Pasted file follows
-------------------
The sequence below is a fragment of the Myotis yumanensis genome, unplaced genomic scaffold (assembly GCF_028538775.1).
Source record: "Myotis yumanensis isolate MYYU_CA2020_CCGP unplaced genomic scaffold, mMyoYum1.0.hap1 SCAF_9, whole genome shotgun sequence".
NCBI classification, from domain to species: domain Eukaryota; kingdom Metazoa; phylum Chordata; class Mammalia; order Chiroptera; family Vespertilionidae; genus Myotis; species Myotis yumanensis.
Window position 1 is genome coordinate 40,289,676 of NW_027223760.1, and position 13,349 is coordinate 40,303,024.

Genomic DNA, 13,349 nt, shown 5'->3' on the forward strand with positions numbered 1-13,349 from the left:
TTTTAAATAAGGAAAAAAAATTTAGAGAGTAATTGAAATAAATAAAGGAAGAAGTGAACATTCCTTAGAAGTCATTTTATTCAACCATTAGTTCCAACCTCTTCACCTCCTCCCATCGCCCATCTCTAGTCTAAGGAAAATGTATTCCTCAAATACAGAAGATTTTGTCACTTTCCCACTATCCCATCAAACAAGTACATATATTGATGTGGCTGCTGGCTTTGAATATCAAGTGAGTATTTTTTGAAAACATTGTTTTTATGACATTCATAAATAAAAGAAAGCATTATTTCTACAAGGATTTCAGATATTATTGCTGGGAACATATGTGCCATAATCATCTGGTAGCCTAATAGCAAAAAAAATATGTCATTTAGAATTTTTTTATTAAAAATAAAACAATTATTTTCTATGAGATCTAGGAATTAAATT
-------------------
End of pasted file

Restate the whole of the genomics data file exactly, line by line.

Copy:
The sequence below is a fragment of the Myotis yumanensis genome, unplaced genomic scaffold (assembly GCF_028538775.1).
Source record: "Myotis yumanensis isolate MYYU_CA2020_CCGP unplaced genomic scaffold, mMyoYum1.0.hap1 SCAF_9, whole genome shotgun sequence".
NCBI classification, from domain to species: domain Eukaryota; kingdom Metazoa; phylum Chordata; class Mammalia; order Chiroptera; family Vespertilionidae; genus Myotis; species Myotis yumanensis.
Window position 1 is genome coordinate 40,289,676 of NW_027223760.1, and position 13,349 is coordinate 40,303,024.

Genomic DNA, 13,349 nt, shown 5'->3' on the forward strand with positions numbered 1-13,349 from the left:
TTTTAAATAAGGAAAAAAAATTTAGAGAGTAATTGAAATAAATAAAGGAAGAAGTGAACATTCCTTAGAAGTCATTTTATTCAACCATTAGTTCCAACCTCTTCACCTCCTCCCATCGCCCATCTCTAGTCTAAGGAAAATGTATTCCTCAAATACAGAAGATTTTGTCACTTTCCCACTATCCCATCAAACAAGTACATATATTGATGTGGCTGCTGGCTTTGAATATCAAGTGAGTATTTTTTGAAAACATTGTTTTTATGACATTCATAAATAAAAGAAAGCATTATTTCTACAAGGATTTCAGATATTATTGCTGGGAACATATGTGCCATAATCATCTGGTAGCCTAATAGCAAAAAAAATATGTCATTTAGAATTTTTTTATTAAAAATAAAACAATTATTTTCTATGAGATCTAGGAATTAAATT